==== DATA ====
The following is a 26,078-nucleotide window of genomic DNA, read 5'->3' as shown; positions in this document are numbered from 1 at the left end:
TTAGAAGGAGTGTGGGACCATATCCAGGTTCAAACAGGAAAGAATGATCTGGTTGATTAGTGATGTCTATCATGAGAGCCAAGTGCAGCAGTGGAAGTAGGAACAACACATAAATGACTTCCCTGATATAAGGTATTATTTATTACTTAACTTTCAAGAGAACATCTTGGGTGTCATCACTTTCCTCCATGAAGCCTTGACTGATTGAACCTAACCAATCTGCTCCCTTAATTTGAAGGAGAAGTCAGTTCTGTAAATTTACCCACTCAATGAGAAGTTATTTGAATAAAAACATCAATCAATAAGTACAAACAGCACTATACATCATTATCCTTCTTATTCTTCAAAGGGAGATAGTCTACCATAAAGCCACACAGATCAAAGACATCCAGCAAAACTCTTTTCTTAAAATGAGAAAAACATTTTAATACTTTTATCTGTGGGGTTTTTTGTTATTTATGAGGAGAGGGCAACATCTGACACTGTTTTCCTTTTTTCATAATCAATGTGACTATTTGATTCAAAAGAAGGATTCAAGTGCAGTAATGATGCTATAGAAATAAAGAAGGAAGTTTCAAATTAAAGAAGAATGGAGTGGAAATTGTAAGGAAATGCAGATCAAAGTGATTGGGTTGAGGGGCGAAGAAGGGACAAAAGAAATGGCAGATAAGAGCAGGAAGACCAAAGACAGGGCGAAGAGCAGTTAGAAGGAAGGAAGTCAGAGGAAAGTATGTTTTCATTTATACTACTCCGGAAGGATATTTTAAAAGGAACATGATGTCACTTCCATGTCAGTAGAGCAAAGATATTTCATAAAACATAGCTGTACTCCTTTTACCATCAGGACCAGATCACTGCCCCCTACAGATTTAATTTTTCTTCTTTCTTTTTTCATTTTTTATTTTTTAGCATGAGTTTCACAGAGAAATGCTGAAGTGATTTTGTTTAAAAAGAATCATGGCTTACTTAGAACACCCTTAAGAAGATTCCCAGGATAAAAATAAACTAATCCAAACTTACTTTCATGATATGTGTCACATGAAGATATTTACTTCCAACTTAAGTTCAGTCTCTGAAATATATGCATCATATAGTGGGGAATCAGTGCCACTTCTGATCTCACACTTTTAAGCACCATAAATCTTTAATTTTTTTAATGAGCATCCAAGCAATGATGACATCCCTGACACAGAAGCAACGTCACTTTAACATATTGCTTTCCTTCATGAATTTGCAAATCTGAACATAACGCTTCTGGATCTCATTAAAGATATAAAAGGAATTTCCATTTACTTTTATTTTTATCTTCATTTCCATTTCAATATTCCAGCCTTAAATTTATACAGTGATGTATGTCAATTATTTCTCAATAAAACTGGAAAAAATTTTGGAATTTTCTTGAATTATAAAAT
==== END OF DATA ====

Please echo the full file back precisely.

The following is a 26,078-nucleotide window of genomic DNA, read 5'->3' as shown; positions in this document are numbered from 1 at the left end:
TTAGAAGGAGTGTGGGACCATATCCAGGTTCAAACAGGAAAGAATGATCTGGTTGATTAGTGATGTCTATCATGAGAGCCAAGTGCAGCAGTGGAAGTAGGAACAACACATAAATGACTTCCCTGATATAAGGTATTATTTATTACTTAACTTTCAAGAGAACATCTTGGGTGTCATCACTTTCCTCCATGAAGCCTTGACTGATTGAACCTAACCAATCTGCTCCCTTAATTTGAAGGAGAAGTCAGTTCTGTAAATTTACCCACTCAATGAGAAGTTATTTGAATAAAAACATCAATCAATAAGTACAAACAGCACTATACATCATTATCCTTCTTATTCTTCAAAGGGAGATAGTCTACCATAAAGCCACACAGATCAAAGACATCCAGCAAAACTCTTTTCTTAAAATGAGAAAAACATTTTAATACTTTTATCTGTGGGGTTTTTTGTTATTTATGAGGAGAGGGCAACATCTGACACTGTTTTCCTTTTTTCATAATCAATGTGACTATTTGATTCAAAAGAAGGATTCAAGTGCAGTAATGATGCTATAGAAATAAAGAAGGAAGTTTCAAATTAAAGAAGAATGGAGTGGAAATTGTAAGGAAATGCAGATCAAAGTGATTGGGTTGAGGGGCGAAGAAGGGACAAAAGAAATGGCAGATAAGAGCAGGAAGACCAAAGACAGGGCGAAGAGCAGTTAGAAGGAAGGAAGTCAGAGGAAAGTATGTTTTCATTTATACTACTCCGGAAGGATATTTTAAAAGGAACATGATGTCACTTCCATGTCAGTAGAGCAAAGATATTTCATAAAACATAGCTGTACTCCTTTTACCATCAGGACCAGATCACTGCCCCCTACAGATTTAATTTTTCTTCTTTCTTTTTTCATTTTTTATTTTTTAGCATGAGTTTCACAGAGAAATGCTGAAGTGATTTTGTTTAAAAAGAATCATGGCTTACTTAGAACACCCTTAAGAAGATTCCCAGGATAAAAATAAACTAATCCAAACTTACTTTCATGATATGTGTCACATGAAGATATTTACTTCCAACTTAAGTTCAGTCTCTGAAATATATGCATCATATAGTGGGGAATCAGTGCCACTTCTGATCTCACACTTTTAAGCACCATAAATCTTTAATTTTTTTAATGAGCATCCAAGCAATGATGACATCCCTGACACAGAAGCAACGTCACTTTAACATATTGCTTTCCTTCATGAATTTGCAAATCTGAACATAACGCTTCTGGATCTCATTAAAGATATAAAAGGAATTTCCATTTACTTTTATTTTTATCTTCATTTCCATTTCAATATTCCAGCCTTAAATTTATACAGTGATGTATGTCAATTATTTCTCAATAAAACTGGAAAAAATTTTGGAATTTTCTTGAATTATAAAAT